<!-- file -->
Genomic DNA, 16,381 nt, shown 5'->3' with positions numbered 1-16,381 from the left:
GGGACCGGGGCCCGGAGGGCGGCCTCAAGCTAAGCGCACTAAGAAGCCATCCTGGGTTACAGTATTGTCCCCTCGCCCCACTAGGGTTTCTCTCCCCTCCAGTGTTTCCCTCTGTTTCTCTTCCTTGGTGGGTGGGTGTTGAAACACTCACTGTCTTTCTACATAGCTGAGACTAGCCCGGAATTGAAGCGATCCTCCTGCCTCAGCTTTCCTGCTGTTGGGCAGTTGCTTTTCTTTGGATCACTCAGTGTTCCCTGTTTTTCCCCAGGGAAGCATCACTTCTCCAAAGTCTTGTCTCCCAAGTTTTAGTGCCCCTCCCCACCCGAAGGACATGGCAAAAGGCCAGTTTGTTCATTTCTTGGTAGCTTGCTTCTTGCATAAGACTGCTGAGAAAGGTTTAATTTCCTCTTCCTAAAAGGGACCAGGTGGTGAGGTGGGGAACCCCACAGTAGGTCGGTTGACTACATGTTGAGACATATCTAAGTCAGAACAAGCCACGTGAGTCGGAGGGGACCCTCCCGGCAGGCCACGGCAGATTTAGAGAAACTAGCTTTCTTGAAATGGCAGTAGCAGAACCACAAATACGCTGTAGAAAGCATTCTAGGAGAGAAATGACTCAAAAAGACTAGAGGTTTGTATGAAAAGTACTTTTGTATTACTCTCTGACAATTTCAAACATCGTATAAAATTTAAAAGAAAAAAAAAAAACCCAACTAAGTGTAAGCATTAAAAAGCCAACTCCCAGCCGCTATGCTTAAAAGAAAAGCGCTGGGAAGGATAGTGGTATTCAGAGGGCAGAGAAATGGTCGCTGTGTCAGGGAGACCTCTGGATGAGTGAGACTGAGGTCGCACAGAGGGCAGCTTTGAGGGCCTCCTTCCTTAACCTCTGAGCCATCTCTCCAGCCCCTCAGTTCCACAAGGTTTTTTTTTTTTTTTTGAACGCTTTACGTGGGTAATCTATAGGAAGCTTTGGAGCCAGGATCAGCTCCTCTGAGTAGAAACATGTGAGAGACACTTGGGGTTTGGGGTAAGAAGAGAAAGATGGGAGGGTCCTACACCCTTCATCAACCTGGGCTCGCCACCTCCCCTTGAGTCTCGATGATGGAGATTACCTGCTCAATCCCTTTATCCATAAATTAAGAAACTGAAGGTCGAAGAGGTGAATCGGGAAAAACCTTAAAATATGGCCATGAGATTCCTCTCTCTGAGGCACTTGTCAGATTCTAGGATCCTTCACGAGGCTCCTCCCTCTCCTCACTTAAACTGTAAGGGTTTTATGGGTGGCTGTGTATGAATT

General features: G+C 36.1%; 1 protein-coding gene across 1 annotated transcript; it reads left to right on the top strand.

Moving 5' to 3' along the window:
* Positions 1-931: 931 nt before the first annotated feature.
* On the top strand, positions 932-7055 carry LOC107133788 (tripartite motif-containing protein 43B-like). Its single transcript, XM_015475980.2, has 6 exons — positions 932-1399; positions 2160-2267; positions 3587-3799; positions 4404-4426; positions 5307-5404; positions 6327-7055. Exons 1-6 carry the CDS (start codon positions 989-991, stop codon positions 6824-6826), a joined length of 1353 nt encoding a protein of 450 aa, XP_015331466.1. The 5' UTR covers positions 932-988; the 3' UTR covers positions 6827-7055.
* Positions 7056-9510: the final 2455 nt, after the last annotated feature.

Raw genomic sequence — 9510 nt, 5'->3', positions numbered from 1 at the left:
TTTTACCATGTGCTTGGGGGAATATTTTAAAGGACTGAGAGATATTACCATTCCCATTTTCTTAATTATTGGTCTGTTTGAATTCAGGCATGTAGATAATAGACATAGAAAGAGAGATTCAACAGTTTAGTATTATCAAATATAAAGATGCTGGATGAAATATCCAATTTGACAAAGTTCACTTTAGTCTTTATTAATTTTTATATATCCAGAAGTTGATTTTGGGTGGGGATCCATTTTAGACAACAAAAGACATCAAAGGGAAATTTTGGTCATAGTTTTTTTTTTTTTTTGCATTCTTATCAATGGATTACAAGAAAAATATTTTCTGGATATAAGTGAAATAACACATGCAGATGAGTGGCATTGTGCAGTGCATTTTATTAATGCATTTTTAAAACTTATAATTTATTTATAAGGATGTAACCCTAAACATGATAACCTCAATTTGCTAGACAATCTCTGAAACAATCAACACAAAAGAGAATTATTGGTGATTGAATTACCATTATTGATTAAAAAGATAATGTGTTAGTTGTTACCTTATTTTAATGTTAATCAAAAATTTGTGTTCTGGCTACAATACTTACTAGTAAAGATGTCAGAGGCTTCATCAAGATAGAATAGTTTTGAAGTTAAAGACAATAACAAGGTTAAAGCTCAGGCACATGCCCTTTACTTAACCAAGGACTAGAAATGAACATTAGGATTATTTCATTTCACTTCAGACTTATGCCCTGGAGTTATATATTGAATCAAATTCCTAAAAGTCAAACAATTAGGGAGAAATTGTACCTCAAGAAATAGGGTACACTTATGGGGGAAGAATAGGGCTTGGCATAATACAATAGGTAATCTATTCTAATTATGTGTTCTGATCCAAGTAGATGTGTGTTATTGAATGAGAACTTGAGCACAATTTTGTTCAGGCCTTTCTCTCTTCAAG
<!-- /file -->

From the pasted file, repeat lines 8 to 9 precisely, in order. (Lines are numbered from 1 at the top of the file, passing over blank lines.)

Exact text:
Raw genomic sequence — 9510 nt, 5'->3', positions numbered from 1 at the left:
TTTTACCATGTGCTTGGGGGAATATTTTAAAGGACTGAGAGATATTACCATTCCCATTTTCTTAATTATTGGTCTGTTTGAATTCAGGCATGTAGATAATAGACATAGAAAGAGAGATTCAACAGTTTAGTATTATCAAATATAAAGATGCTGGATGAAATATCCAATTTGACAAAGTTCACTTTAGTCTTTATTAATTTTTATATATCCAGAAGTTGATTTTGGGTGGGGATCCATTTTAGACAACAAAAGACATCAAAGGGAAATTTTGGTCATAGTTTTTTTTTTTTTTTGCATTCTTATCAATGGATTACAAGAAAAATATTTTCTGGATATAAGTGAAATAACACATGCAGATGAGTGGCATTGTGCAGTGCATTTTATTAATGCATTTTTAAAACTTATAATTTATTTATAAGGATGTAACCCTAAACATGATAACCTCAATTTGCTAGACAATCTCTGAAACAATCAACACAAAAGAGAATTATTGGTGATTGAATTACCATTATTGATTAAAAAGATAATGTGTTAGTTGTTACCTTATTTTAATGTTAATCAAAAATTTGTGTTCTGGCTACAATACTTACTAGTAAAGATGTCAGAGGCTTCATCAAGATAGAATAGTTTTGAAGTTAAAGACAATAACAAGGTTAAAGCTCAGGCACATGCCCTTTACTTAACCAAGGACTAGAAATGAACATTAGGATTATTTCATTTCACTTCAGACTTATGCCCTGGAGTTATATATTGAATCAAATTCCTAAAAGTCAAACAATTAGGGAGAAATTGTACCTCAAGAAATAGGGTACACTTATGGGGGAAGAATAGGGCTTGGCATAATACAATAGGTAATCTATTCTAATTATGTGTTCTGATCCAAGTAGATGTGTGTTATTGAATGAGAACTTGAGCACAATTTTGTTCAGGCCTTTCTCTCTTCAAG